There was one bright afternoon I was riding down the road to meet a few friends for a trail ride and a Westport police car passed me. He put on the brakes, and quickly reversed. He swung the cruiser onto the shoulder of the road blocking me and my pony's path. The officer got out of the car and like all cops about to inform you of your trespass on the law, he straightened his hat and pants and cleared his throat. He was young, much younger than most of the policemen I knew. My family was great friends with many of the longtime Westport cops and being so young myself, I saw them all as Old Men, men of great authority and stature. I stopped my pony and said hello to the officer. He squinted and squared his shoulders, "How old are you?" he asked me.
"I'm ten, ten years old. Sir."
"And what's your name?" He had his ticket pad in his hand and he began to write something down.
"Shannon Woolfe. Sir."
"Miss Woolfe, do you know that horses are not allowed on the streets?"
"No sir. I've been riding on the road for a long time now. And my grandfather rides his polo pony on this road too. And...and..." Never talk too much to cops, it only annoys them.
"But its against the law,” he said, “Horses don't belong on the road. Just not safe, you know."
"Oh..." I was confused and my face felt all hot...I wanted to cry, but at the same time, something told me he was wrong. He kept jotting things down on his ticket book. I thought, gosh, he's going to give me a ticket!
"Miss Woolfe, where do you live?"
I turned in the saddle and pointed back up the road, "51...51 Bayberry Lane. I live there with my grandparents, Tom and Mabel Glynn."
"Miss Woolfe, I want you to turn your pony back around and go home. And I don't want to see you out on this road again."
"Yessir." I was near tears, but I did as he told me. He followed us, my pony and me, up the road with his car. We must have looked like a very short parade. He chided me once again when I turned into our driveway, "Remember, I don't want to see you and your horse out on this road again." And then he drove off.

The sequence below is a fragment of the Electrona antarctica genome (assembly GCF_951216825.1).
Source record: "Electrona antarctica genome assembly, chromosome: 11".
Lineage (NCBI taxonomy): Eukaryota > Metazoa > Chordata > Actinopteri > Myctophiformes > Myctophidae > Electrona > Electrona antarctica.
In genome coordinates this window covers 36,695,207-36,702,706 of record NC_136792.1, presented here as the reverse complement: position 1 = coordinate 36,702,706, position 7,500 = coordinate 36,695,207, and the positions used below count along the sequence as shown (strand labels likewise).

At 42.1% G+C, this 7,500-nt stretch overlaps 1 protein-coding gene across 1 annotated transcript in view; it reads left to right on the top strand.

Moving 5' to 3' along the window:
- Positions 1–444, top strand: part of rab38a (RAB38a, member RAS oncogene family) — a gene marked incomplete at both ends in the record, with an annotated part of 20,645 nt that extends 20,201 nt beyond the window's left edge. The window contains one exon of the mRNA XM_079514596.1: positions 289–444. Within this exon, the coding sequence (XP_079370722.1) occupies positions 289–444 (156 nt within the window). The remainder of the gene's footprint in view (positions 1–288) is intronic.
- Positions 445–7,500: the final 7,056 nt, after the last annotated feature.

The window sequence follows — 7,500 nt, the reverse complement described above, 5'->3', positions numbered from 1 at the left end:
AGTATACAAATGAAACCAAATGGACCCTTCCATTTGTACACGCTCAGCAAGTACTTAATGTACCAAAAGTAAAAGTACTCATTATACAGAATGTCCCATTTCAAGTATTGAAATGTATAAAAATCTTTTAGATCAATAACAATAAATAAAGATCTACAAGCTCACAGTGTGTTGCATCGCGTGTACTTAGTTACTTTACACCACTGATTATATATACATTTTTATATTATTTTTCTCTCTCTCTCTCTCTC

I trotted up to the house and called for Pop. Out he came and asked me why I was back so soon? Why wasn't I riding with my friends? I told him about the policeman sending me home and Pop got all red-in-the-face-mad, "Jesus Christ...what the hell is going on around here? Listen, go for your ride, I'll call Mac." Mr. MacLeanan was a Westport policeman from way back. He taught me how to swim and had even ridden horses with my mother when they were growing up.
Pop called Mac and Mac called the Chief, who then found out who was patrolling Bayberry Lane that afternoon. He was a rookie, a new hire, a City Boy. He had never seen someone riding a horse down a road and he just assumed it was against the law. The Chief apparently called him in and showed him a copy of the Connecticut Driver's Handbook that explicitly stated that a driver must yield to pedestrians of all kinds including horses and riders. I would see the young officer every once in a while after that. He would pass me on his patrol down Bayberry and oddly salute me, never looked at me, just held up this stiff white hand as he drove by.
I rarely had trouble riding on the road, sometimes people didn’t slow down enough or give me ample room, the same thing that bicyclists encounter. It was times like those that I was glad to have a road tough pony.
But there was one driver who was downright murderous.
I was riding home and hurrying to beat the sundown, it was a gray winter afternoon, the kind that makes Connecticut seem like the last place you want to be. The trees were black and bare and there were remnants of a snow storm on the edges of the road...gray snow, dirty snow, the way snow gets when its been beaten into submission by the salt trucks and that black exhaust that pours from the school bus and the Mini Bus and the weird neighbor's old Mercedes station wagon. I was riding my new pony named Snow Poppy, a bay mare I had received for Christmas just a month earlier. She was new to this road work, but she was getting the hang of it. She was extremely sensible and I was smitten with her.